Bishop Sylvester Treinen, the retired spiritual leader of Idaho's Roman Catholics, has celebrated with the Boise Diocese his 50th year as a priest.
Treinen, 78, and 650 people came to the celebration on June 7 at St. John's Cathedral in Boise.Among them were 13 bishops and four archbishops from as far away as Los Angeles and Portland, plus priests from all over Idaho.
They came for his golden jubilee because of the respect they have for him, said Deacon James Bowen, chancellor of the Boise Diocese.
"And it's so unusual to have a 50th anniversary," Bowen said.
Treinen was ordained June 11, 1946, in Bismark, N.D. He was appointed bishop by Pope John XXIII in 1962, a month after Father Paul Wander, of St. Anthony, Idaho, was born.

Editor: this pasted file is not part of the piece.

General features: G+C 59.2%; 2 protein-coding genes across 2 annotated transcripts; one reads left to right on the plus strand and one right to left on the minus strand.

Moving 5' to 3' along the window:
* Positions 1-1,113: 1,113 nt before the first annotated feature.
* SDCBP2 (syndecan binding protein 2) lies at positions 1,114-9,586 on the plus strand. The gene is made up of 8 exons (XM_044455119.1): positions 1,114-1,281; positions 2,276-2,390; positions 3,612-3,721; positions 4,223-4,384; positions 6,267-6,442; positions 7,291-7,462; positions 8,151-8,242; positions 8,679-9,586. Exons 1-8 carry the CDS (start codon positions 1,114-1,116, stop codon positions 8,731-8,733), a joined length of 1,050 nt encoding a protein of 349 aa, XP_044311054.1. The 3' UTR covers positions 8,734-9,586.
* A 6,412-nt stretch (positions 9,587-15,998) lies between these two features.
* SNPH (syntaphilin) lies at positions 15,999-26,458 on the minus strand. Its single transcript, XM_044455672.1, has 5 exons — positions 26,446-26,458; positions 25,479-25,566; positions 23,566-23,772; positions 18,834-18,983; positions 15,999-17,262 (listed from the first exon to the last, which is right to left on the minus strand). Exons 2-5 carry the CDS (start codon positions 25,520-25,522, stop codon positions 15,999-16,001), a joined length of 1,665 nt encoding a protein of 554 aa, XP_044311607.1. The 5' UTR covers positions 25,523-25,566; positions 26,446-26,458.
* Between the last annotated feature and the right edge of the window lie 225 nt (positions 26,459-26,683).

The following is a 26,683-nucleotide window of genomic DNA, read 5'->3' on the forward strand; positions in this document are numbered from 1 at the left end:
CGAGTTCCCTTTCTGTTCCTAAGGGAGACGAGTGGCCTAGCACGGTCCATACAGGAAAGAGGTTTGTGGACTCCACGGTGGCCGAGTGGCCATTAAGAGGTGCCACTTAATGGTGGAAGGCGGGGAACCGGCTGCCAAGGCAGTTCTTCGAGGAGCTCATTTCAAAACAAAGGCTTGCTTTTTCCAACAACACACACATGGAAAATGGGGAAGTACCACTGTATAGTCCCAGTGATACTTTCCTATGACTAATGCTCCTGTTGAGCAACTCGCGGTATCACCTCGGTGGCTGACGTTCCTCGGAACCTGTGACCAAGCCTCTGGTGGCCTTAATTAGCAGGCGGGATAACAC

Wander said he became a priest partly because of Treinen's influence.
"God worked through him to touch lives, and he touched my life," he said.
Treinen retired in 1988, after 27 years of shepherding his flock through the modernization brought by the Second Vatican Council and the turmoil over church doctrine.
He is one of the few surviving participants of the council, which spanned from 1962 to 1965.
His accomplishments in Idaho include establishing a program for permanent deacons, an office of Hispanic ministry and Catholic student centers at Idaho's state universities.
The number of Idaho Catholics increased from 45,000 to 75,000 while he was bishop. They now number 115,000, a membership exceeded in the state only by The Church of Jesus Christ of Latter-day Saints.
Treinen still helps out in parishes on the weekends, and takes time for fishing.
"After 50 years of fishing for men, he's now fishing for fish," Bowen said.